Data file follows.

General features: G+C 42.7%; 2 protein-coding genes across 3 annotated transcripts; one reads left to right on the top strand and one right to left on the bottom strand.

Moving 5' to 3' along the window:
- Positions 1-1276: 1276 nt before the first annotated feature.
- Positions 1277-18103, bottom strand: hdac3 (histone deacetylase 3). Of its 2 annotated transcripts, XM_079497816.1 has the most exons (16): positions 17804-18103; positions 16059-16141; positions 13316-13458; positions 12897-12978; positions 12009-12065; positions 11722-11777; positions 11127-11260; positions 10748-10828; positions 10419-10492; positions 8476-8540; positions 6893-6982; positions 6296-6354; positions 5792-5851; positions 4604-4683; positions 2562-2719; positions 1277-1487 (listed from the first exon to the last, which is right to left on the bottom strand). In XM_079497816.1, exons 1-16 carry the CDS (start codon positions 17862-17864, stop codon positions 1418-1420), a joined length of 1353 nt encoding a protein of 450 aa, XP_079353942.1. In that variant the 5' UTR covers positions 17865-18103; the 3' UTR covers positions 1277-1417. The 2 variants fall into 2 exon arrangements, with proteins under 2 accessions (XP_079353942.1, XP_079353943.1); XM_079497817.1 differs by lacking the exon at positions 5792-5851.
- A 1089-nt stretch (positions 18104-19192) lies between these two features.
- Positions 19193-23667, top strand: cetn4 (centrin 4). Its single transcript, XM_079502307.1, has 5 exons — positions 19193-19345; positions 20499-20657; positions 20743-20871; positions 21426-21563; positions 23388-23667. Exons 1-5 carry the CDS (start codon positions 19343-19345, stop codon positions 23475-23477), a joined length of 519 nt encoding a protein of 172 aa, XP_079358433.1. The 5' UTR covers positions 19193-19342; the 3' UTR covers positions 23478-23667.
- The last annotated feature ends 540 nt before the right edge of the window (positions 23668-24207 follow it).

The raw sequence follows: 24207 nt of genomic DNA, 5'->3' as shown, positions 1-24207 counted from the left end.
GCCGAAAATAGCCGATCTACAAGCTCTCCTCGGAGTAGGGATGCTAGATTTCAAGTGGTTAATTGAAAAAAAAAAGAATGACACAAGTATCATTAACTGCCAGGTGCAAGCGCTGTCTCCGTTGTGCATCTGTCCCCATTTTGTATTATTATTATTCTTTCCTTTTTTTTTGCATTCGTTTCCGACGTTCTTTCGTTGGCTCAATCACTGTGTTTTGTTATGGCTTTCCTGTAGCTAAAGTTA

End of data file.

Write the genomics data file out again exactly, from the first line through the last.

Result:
General features: G+C 42.7%; 2 protein-coding genes across 3 annotated transcripts; one reads left to right on the top strand and one right to left on the bottom strand.

Moving 5' to 3' along the window:
- Positions 1-1276: 1276 nt before the first annotated feature.
- Positions 1277-18103, bottom strand: hdac3 (histone deacetylase 3). Of its 2 annotated transcripts, XM_079497816.1 has the most exons (16): positions 17804-18103; positions 16059-16141; positions 13316-13458; positions 12897-12978; positions 12009-12065; positions 11722-11777; positions 11127-11260; positions 10748-10828; positions 10419-10492; positions 8476-8540; positions 6893-6982; positions 6296-6354; positions 5792-5851; positions 4604-4683; positions 2562-2719; positions 1277-1487 (listed from the first exon to the last, which is right to left on the bottom strand). In XM_079497816.1, exons 1-16 carry the CDS (start codon positions 17862-17864, stop codon positions 1418-1420), a joined length of 1353 nt encoding a protein of 450 aa, XP_079353942.1. In that variant the 5' UTR covers positions 17865-18103; the 3' UTR covers positions 1277-1417. The 2 variants fall into 2 exon arrangements, with proteins under 2 accessions (XP_079353942.1, XP_079353943.1); XM_079497817.1 differs by lacking the exon at positions 5792-5851.
- A 1089-nt stretch (positions 18104-19192) lies between these two features.
- Positions 19193-23667, top strand: cetn4 (centrin 4). Its single transcript, XM_079502307.1, has 5 exons — positions 19193-19345; positions 20499-20657; positions 20743-20871; positions 21426-21563; positions 23388-23667. Exons 1-5 carry the CDS (start codon positions 19343-19345, stop codon positions 23475-23477), a joined length of 519 nt encoding a protein of 172 aa, XP_079358433.1. The 5' UTR covers positions 19193-19342; the 3' UTR covers positions 23478-23667.
- The last annotated feature ends 540 nt before the right edge of the window (positions 23668-24207 follow it).

The raw sequence follows: 24207 nt of genomic DNA, 5'->3' as shown, positions 1-24207 counted from the left end.
GCCGAAAATAGCCGATCTACAAGCTCTCCTCGGAGTAGGGATGCTAGATTTCAAGTGGTTAATTGAAAAAAAAAAGAATGACACAAGTATCATTAACTGCCAGGTGCAAGCGCTGTCTCCGTTGTGCATCTGTCCCCATTTTGTATTATTATTATTCTTTCCTTTTTTTTTGCATTCGTTTCCGACGTTCTTTCGTTGGCTCAATCACTGTGTTTTGTTATGGCTTTCCTGTAGCTAAAGTTA